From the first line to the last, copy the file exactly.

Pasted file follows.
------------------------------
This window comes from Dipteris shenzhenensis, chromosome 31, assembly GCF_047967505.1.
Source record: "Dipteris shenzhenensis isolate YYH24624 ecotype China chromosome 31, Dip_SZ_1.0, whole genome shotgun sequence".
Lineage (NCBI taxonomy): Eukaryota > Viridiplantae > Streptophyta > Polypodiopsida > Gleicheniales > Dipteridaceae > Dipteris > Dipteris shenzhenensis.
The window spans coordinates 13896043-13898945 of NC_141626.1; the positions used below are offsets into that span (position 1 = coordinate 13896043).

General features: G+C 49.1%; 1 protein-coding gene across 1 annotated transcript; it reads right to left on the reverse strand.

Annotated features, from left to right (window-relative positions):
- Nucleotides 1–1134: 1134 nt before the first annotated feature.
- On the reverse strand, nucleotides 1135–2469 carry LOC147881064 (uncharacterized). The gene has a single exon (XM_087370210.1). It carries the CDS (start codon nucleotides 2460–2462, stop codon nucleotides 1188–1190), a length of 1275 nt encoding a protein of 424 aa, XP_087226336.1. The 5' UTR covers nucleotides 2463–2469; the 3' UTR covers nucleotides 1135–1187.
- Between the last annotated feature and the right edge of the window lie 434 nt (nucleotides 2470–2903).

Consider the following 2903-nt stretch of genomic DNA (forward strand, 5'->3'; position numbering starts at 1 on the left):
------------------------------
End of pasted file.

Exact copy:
This window comes from Dipteris shenzhenensis, chromosome 31, assembly GCF_047967505.1.
Source record: "Dipteris shenzhenensis isolate YYH24624 ecotype China chromosome 31, Dip_SZ_1.0, whole genome shotgun sequence".
Lineage (NCBI taxonomy): Eukaryota > Viridiplantae > Streptophyta > Polypodiopsida > Gleicheniales > Dipteridaceae > Dipteris > Dipteris shenzhenensis.
The window spans coordinates 13896043-13898945 of NC_141626.1; the positions used below are offsets into that span (position 1 = coordinate 13896043).

General features: G+C 49.1%; 1 protein-coding gene across 1 annotated transcript; it reads right to left on the reverse strand.

Annotated features, from left to right (window-relative positions):
- Nucleotides 1–1134: 1134 nt before the first annotated feature.
- On the reverse strand, nucleotides 1135–2469 carry LOC147881064 (uncharacterized). The gene has a single exon (XM_087370210.1). It carries the CDS (start codon nucleotides 2460–2462, stop codon nucleotides 1188–1190), a length of 1275 nt encoding a protein of 424 aa, XP_087226336.1. The 5' UTR covers nucleotides 2463–2469; the 3' UTR covers nucleotides 1135–1187.
- Between the last annotated feature and the right edge of the window lie 434 nt (nucleotides 2470–2903).

Consider the following 2903-nt stretch of genomic DNA (forward strand, 5'->3'; position numbering starts at 1 on the left):